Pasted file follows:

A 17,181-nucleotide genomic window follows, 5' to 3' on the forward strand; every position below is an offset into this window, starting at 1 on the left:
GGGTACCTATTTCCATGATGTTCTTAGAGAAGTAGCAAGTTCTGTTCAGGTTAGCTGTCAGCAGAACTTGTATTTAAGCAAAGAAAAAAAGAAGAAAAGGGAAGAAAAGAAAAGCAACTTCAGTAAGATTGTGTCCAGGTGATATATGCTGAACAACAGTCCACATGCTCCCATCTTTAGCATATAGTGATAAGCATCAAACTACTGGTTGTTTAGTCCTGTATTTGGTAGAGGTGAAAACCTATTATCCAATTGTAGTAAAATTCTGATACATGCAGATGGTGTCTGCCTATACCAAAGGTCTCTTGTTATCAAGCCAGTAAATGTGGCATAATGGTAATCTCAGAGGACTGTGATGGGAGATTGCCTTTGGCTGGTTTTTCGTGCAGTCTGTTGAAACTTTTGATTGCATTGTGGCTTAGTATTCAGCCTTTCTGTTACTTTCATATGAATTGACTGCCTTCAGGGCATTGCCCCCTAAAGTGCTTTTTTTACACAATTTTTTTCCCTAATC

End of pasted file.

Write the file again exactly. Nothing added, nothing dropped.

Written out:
A 17,181-nucleotide genomic window follows, 5' to 3' on the forward strand; every position below is an offset into this window, starting at 1 on the left:
GGGTACCTATTTCCATGATGTTCTTAGAGAAGTAGCAAGTTCTGTTCAGGTTAGCTGTCAGCAGAACTTGTATTTAAGCAAAGAAAAAAAGAAGAAAAGGGAAGAAAAGAAAAGCAACTTCAGTAAGATTGTGTCCAGGTGATATATGCTGAACAACAGTCCACATGCTCCCATCTTTAGCATATAGTGATAAGCATCAAACTACTGGTTGTTTAGTCCTGTATTTGGTAGAGGTGAAAACCTATTATCCAATTGTAGTAAAATTCTGATACATGCAGATGGTGTCTGCCTATACCAAAGGTCTCTTGTTATCAAGCCAGTAAATGTGGCATAATGGTAATCTCAGAGGACTGTGATGGGAGATTGCCTTTGGCTGGTTTTTCGTGCAGTCTGTTGAAACTTTTGATTGCATTGTGGCTTAGTATTCAGCCTTTCTGTTACTTTCATATGAATTGACTGCCTTCAGGGCATTGCCCCCTAAAGTGCTTTTTTTACACAATTTTTTTCCCTAATC